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This study used the public dataset from the nationally representative National Health and Nutrition Examination Survey (NHANES) 2005-2006 (21), which oversampled minority populations. Households were randomly assigned to morning or evening examination. Morning examination included a fasting plasma glucose test (FPG) and an oral glucose tolerance test (OGTT); 1,887 participants aged 18 years or older had valid measures for both FPG and OGTT. More detailed methods of the NHANES
2005-2006 (21) and the laboratory tests can be found elsewhere (22).
The Abnormal Glucose Risk Assessment-6 models
We developed 6 models to estimate all clinically relevant measures of
abnormal glucose levels. Model 1 estimates IFG. Model 2 estimates IGT. Model 3 estimates prediabetes (either IFG or IGT). Model 4 estimates what we term
“high-risk prediabetes” (both IFG and IGT). Model 5 estimates undiagnosed diabetes. Model 6 estimates total abnormal glucose, which includes prediabetes, undiagnosed diabetes, and diagnosed diabetes.
For the first 4 models — all estimates of prediabetes risk — we excluded the 308 people who met the criteria for frank diabetes, whether they were aware (201) or unaware (107) of this diagnosis. This left 1,579 people (of the 1,887) for estimates for
models 1 through 4. For model 5, estimating undiagnosed diabetes, we excluded people who were aware they had diabetes (201), yielding a sample of 1,686 people. For the model estimating total abnormal glucose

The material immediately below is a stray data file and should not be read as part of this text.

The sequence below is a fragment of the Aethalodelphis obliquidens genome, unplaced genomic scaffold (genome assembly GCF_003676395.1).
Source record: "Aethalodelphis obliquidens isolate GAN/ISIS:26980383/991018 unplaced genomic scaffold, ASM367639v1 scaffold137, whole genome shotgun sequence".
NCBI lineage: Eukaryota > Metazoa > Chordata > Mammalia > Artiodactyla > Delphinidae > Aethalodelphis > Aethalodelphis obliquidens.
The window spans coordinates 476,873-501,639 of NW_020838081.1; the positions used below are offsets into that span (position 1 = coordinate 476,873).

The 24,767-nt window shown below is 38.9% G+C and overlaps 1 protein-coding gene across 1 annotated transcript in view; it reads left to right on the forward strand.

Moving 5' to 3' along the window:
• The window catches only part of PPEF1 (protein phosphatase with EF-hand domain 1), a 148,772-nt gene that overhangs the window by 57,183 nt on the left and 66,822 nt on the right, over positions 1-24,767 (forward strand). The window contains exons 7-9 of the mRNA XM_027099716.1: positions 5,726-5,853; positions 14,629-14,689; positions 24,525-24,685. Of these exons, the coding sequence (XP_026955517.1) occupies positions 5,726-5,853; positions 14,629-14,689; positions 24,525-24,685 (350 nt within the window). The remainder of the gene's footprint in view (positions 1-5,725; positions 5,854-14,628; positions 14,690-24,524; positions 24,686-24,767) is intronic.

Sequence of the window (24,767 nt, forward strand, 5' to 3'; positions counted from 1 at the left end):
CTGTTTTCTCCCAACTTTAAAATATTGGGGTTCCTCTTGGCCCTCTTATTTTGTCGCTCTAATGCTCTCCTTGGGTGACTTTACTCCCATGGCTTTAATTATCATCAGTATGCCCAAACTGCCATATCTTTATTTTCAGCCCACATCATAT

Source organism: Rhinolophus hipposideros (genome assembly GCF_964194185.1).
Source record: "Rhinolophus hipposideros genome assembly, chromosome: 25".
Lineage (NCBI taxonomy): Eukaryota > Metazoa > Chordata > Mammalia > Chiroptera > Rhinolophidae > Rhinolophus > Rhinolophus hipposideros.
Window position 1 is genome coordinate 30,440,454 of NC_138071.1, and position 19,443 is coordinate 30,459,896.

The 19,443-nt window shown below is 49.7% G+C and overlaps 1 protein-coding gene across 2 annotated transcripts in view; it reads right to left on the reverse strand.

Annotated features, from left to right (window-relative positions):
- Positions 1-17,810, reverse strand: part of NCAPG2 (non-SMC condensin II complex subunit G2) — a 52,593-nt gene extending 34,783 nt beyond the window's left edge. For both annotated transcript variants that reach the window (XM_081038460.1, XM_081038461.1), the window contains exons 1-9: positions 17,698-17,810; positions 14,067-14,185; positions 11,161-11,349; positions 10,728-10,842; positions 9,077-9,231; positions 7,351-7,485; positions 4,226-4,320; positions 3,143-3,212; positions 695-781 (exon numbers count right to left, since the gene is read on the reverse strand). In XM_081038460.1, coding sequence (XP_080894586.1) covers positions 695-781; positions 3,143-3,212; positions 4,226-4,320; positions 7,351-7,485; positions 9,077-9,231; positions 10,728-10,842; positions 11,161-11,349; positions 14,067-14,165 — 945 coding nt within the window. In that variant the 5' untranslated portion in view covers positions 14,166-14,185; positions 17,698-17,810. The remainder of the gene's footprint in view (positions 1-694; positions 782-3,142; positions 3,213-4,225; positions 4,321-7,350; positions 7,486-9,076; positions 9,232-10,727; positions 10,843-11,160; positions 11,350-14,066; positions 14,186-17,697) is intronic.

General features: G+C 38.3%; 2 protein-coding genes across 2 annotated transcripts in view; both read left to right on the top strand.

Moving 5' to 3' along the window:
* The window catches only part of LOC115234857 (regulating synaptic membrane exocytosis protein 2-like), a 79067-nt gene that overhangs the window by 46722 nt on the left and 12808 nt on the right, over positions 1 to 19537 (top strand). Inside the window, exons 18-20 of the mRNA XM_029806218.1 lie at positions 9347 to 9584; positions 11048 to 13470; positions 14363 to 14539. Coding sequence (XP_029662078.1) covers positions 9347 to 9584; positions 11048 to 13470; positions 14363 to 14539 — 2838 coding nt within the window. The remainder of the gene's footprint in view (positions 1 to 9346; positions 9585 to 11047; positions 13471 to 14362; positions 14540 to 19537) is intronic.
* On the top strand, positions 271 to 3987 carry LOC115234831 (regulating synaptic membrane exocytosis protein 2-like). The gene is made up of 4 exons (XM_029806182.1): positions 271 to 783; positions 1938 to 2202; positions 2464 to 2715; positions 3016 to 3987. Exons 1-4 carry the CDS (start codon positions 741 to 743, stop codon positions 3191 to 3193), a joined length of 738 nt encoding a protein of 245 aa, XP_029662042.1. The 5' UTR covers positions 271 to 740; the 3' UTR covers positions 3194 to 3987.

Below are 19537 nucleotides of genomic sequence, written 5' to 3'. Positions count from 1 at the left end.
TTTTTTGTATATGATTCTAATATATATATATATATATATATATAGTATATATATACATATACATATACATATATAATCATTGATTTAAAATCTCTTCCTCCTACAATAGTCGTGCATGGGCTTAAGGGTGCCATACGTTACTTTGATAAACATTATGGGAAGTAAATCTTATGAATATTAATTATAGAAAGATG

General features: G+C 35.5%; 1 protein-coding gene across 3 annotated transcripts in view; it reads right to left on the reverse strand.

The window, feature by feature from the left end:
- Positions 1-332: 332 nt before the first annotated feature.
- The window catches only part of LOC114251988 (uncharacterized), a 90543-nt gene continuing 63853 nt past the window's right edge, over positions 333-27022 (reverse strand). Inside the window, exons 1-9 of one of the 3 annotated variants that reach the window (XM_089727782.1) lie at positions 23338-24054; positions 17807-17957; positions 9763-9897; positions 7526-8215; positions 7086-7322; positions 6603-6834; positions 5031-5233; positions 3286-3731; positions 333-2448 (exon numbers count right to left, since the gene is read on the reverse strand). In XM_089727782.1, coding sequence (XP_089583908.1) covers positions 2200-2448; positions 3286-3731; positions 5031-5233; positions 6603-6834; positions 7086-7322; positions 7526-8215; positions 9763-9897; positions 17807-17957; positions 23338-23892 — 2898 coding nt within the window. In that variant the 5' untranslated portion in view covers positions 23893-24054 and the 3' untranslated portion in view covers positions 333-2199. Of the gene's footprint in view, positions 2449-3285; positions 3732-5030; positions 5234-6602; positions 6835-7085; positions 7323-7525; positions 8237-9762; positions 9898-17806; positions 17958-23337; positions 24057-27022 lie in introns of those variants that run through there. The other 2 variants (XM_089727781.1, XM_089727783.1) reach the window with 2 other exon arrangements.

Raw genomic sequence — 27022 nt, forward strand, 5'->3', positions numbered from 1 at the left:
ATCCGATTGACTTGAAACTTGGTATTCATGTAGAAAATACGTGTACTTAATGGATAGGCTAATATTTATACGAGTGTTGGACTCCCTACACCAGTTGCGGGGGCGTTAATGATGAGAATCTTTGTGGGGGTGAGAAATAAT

prevalence (model 6), we included all
1,887 adults with FPG and OGTT scores.
Abnormal glucose variables
Operational definitions of IFG, IGT, prediabetes, and diabetes were developed on the basis of current diagnostic criteria of the American Diabetes Association (23). IFG was defined by an elevated FPG concentration (≥100 and <126 mg/dL). IGT was defined by an elevated 2-hour plasma glucose concentration (≥140 and <200 mg/dL) after a 75-g glucose load on the OGTT. Prediabetes was defined as having either IFG or IGT.
High-risk prediabetes was defined as having both IFG and
IGT; the definition was based on previous work about the increased risk of this situation (4,12,13). Diabetes was defined as having a fasting plasma glucose of 126 mg/dL or more or a 2-hour plasma glucose above 200 mg/dL. Total abnormal glucose was defined as having prediabetes of any form, undiagnosed diabetes, or diagnosed diabetes. Diagnosed diabetes was determined by individual self-report and did not include gestational diabetes, which was not assessed in the 2005-2006 NHANES.
On the basis of a literature review, we identified 11 self-reported predictor variables that were available in the NHANES and BRFSS and were known to be associated with diabetes risk for possible inclusion in each
Abnormal Glucose Risk Assessment-6 (AGRA-6) model. Demographic variables included age (continuous 18-85 y), sex, self-reported race/ethnicity, and educational attainment. Behavioral variables included smoking status and participating in any leisure-time physical activities. Health condition variables included body
mass index (BMI) (continuous and truncated from ≤10 to